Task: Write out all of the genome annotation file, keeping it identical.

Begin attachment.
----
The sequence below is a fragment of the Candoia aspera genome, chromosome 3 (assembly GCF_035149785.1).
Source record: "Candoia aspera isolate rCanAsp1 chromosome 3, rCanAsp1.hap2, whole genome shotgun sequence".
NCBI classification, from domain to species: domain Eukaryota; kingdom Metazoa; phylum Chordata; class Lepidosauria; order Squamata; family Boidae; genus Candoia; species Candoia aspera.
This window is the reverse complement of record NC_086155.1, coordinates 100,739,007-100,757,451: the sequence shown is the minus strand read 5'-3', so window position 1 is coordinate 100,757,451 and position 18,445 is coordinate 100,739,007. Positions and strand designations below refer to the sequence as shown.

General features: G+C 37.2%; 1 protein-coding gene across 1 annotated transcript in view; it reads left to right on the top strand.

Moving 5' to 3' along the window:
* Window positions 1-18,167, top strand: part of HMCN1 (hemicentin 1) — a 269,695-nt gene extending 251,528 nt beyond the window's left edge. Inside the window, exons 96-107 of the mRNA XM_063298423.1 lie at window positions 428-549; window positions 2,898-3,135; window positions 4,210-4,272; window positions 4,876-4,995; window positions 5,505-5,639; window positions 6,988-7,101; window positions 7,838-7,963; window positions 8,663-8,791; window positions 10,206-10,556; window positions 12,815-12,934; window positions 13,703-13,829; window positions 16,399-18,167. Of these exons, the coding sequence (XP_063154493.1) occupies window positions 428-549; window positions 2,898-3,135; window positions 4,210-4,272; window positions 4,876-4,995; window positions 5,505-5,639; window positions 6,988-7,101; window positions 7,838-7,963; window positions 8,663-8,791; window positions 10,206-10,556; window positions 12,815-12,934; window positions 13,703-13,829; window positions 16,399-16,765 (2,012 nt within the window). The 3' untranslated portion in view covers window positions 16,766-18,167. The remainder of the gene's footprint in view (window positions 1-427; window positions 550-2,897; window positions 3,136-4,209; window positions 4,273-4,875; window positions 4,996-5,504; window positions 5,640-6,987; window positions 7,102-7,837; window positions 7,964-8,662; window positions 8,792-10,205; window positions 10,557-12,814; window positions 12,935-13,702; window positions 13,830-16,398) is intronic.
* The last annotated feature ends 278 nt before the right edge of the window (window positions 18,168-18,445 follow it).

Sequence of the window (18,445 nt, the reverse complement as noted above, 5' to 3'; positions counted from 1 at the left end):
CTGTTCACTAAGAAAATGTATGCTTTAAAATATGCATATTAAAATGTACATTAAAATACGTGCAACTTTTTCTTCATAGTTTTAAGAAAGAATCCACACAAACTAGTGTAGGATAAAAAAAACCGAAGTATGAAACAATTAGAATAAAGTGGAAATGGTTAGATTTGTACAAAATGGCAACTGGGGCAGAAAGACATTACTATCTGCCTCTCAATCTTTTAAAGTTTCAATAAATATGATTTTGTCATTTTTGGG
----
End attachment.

The sequence below is a fragment of the Candoia aspera genome, chromosome 3 (assembly GCF_035149785.1).
Source record: "Candoia aspera isolate rCanAsp1 chromosome 3, rCanAsp1.hap2, whole genome shotgun sequence".
NCBI classification, from domain to species: domain Eukaryota; kingdom Metazoa; phylum Chordata; class Lepidosauria; order Squamata; family Boidae; genus Candoia; species Candoia aspera.
This window is the reverse complement of record NC_086155.1, coordinates 100,739,007-100,757,451: the sequence shown is the minus strand read 5'-3', so window position 1 is coordinate 100,757,451 and position 18,445 is coordinate 100,739,007. Positions and strand designations below refer to the sequence as shown.

General features: G+C 37.2%; 1 protein-coding gene across 1 annotated transcript in view; it reads left to right on the top strand.

Moving 5' to 3' along the window:
* Window positions 1-18,167, top strand: part of HMCN1 (hemicentin 1) — a 269,695-nt gene extending 251,528 nt beyond the window's left edge. Inside the window, exons 96-107 of the mRNA XM_063298423.1 lie at window positions 428-549; window positions 2,898-3,135; window positions 4,210-4,272; window positions 4,876-4,995; window positions 5,505-5,639; window positions 6,988-7,101; window positions 7,838-7,963; window positions 8,663-8,791; window positions 10,206-10,556; window positions 12,815-12,934; window positions 13,703-13,829; window positions 16,399-18,167. Of these exons, the coding sequence (XP_063154493.1) occupies window positions 428-549; window positions 2,898-3,135; window positions 4,210-4,272; window positions 4,876-4,995; window positions 5,505-5,639; window positions 6,988-7,101; window positions 7,838-7,963; window positions 8,663-8,791; window positions 10,206-10,556; window positions 12,815-12,934; window positions 13,703-13,829; window positions 16,399-16,765 (2,012 nt within the window). The 3' untranslated portion in view covers window positions 16,766-18,167. The remainder of the gene's footprint in view (window positions 1-427; window positions 550-2,897; window positions 3,136-4,209; window positions 4,273-4,875; window positions 4,996-5,504; window positions 5,640-6,987; window positions 7,102-7,837; window positions 7,964-8,662; window positions 8,792-10,205; window positions 10,557-12,814; window positions 12,935-13,702; window positions 13,830-16,398) is intronic.
* The last annotated feature ends 278 nt before the right edge of the window (window positions 18,168-18,445 follow it).

Sequence of the window (18,445 nt, the reverse complement as noted above, 5' to 3'; positions counted from 1 at the left end):
CTGTTCACTAAGAAAATGTATGCTTTAAAATATGCATATTAAAATGTACATTAAAATACGTGCAACTTTTTCTTCATAGTTTTAAGAAAGAATCCACACAAACTAGTGTAGGATAAAAAAAACCGAAGTATGAAACAATTAGAATAAAGTGGAAATGGTTAGATTTGTACAAAATGGCAACTGGGGCAGAAAGACATTACTATCTGCCTCTCAATCTTTTAAAGTTTCAATAAATATGATTTTGTCATTTTTGGG